A growing energy shortage is causing anger among ordinary Egyptians, who are frustrated by the apparent inaction of Egypt’s new military-led government. At the heart of the issue is the fact that Egypt no longer produces enough energy for rapidly rising domestic demand at its deeply subsidized prices. The leadership is unwilling to raise prices for fear of setting off unrest in the streets and is unable to buy enough fuel to meet the current demand.
International energy companies have complained that Egypt has failed to pay them for pumping its petroleum and have refused to allow them promised gas to export. British company BG, one of the country’s biggest gas producers, warned that its Egyptian liquefied natural gas business “is increasingly at risk” without “concerted action from the Egyptian government.” More than a year ago, a joint venture partially owned by the Italian oil company Eni mentioned similar reasons when it closed the only other Egyptian plant making liquefied gas.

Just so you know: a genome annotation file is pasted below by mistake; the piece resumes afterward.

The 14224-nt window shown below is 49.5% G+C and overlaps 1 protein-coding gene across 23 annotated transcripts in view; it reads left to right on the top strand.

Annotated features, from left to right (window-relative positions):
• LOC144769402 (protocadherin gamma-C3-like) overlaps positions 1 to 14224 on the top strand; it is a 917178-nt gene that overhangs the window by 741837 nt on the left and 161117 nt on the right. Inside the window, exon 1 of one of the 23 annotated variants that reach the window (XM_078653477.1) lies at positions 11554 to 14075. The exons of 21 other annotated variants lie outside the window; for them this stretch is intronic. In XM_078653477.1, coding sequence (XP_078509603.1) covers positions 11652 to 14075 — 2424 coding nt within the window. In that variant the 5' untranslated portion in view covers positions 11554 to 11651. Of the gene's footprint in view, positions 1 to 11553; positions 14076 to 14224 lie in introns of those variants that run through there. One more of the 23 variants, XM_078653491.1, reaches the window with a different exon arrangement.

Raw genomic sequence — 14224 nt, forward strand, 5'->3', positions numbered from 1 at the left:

According to a statement by the company, BG is owed $1.4 billion from Egypt, with more than half of the amount overdue. In its statement, the company also said that the productivity of its gas fields was deteriorating and partially blamed the decrease on the government not paying enough to justify investment in maintenance work. The military-led government has received as much as $20 billion over the last 10 months from Persian Gulf monarchies, but has little to show for it.
The continuing energy crisis has been a blunt reminder of the challenges still facing the new government. A shortage of energy was one of the primary reasons for the protests against President Mohamed Morsi before his ouster last year. The energy reserves in Egypt are just enough to avoid a calamitous currency devaluation, around $17 billion, but the country owes international energy companies about $5.7 billion in back payments. That amount is high enough to sink the currency if it were deducted from the reserves.